Loughgall massacre victims remembered


A large crowd gathered in Tyrone on Sunday past to honour the memory of eight brave volunteers of the East Tyrone Brigade killed in action at Loughgall on 8 May 1987, while a new monument was unveiled across the border in Monaghan.

The events in Cappagh, Galbally and Drumfurrer were hailed as “a fitting, dignified tribute” to the eight IRA Volunteers all murdered in a deadly ambush by the British Army’s SAS: Declan Arthurs (21), Seamus Donnelly (19), Tony Gormley (25), Eugene Kelly (25), Patrick Joseph Kelly (30), Jim Lynagh (31), Pádraig McKearney (32) and Gerry O’Callaghan (29), all members of the Provisional IRA’s East Tyrone Brigade, and Anthony Hughes (36), a civilian.

The attack was part of a British shoot-to-kill campaign in East Tyrone/North Armagh in the late 1980’s/early 1990’s “when the full might of the British war machine... was unleashed on the people of East Tyrone”, according to the local PH Pearse 1916 Society.

“These nine men were husbands, fathers, sons and brothers to their loved ones, whose only crime was that they were Irish in British Occupied Ireland. They were killed by faceless, nameless paid SAS assassins who were in Ireland to carry out Britain’s war of terror against the democratic rights of the Irish people.”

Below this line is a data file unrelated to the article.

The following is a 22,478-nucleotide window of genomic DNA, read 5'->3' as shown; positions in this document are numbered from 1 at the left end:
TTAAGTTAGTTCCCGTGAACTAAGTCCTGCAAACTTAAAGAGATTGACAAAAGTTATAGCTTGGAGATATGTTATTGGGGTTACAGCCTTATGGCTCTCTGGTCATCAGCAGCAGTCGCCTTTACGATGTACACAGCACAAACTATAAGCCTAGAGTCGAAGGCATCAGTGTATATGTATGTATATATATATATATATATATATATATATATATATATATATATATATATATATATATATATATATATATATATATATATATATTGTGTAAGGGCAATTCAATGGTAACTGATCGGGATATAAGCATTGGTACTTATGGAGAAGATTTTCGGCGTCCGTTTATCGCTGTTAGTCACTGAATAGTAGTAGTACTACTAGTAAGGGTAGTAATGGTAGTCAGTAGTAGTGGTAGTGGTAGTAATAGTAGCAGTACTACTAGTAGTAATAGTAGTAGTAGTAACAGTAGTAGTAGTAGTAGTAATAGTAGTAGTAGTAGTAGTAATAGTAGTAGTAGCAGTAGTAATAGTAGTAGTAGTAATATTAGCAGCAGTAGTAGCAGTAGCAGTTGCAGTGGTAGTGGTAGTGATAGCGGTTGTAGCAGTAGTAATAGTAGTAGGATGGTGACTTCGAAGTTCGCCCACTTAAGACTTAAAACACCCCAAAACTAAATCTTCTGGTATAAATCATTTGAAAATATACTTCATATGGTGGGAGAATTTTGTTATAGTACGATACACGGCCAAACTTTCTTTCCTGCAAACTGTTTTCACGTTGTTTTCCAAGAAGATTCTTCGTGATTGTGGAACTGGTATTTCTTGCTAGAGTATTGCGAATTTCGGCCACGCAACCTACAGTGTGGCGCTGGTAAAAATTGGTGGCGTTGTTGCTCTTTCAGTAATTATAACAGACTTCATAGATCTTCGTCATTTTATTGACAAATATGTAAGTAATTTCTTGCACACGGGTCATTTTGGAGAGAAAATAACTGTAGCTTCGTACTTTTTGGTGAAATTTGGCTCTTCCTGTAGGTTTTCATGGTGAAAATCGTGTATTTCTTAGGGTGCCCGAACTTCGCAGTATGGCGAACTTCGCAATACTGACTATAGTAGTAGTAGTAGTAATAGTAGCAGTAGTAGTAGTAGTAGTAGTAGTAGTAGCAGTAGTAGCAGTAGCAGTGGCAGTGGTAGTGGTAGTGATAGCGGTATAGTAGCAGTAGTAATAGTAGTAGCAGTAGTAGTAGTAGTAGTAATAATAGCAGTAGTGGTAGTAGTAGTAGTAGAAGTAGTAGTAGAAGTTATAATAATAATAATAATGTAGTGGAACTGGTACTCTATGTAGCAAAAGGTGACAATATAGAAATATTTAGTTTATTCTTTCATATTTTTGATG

The annual mass organised by the families was held on Friday in Galbally, while a Tour of the Graves assisted by local republicans took place on Saturday.

Sunday also saw the unveiling of the new Loughgall Monument organised by the Tyrone National Graves Association at Drumfurrer near the border. The original stone memorial dedicated to two of the dead, Jim Lynagh and Padraig McKearney, was completely destroyed in 2019. It is still not known who was responsible for the attack, which is believed to have involved a digger.

A loyalist flag had to be removed before the event, which saw wreaths laid in memory of the fallen men. The main speaker was veteran Tyrone republican Tommy McKearney, whose brother Padraig was killed at Loughgall.

Speaking at the commemoration, Mr McKearney said the gathering was “not to mourn” the fallen “but to honour their memory and to celebrate their contribution to the struggle for a free, sovereign, independent Irish Republic”.

He said: “Let no one tell us their cause failed, or their struggle was a failure, because their heroism and their dedication has ensured the ultimate triumph of their objective and our objective.”

Relatives of those who died praised the organisation of the events by the Tyrone National Graves Association and the 1916 Societies. Family members described the new monument as “a true fitting tribute to our loved ones”.

“Committee members representing and with full permission from each family truly carried out our wishes and desires for a place for people to come and visit, remember our loved ones, want to learn their story, and provide meaning and understanding to future generations and perhaps to educate some of us presently,” they said.

“To those who travelled from near and far and who we had the privilege of meeting over the weekend we do not have enough words to thank you. We are humbled by your support and encouragement and we recognise this as an honour to the legacy of our loved ones - how they reached so many hearts and minds in their desire for freedom.”

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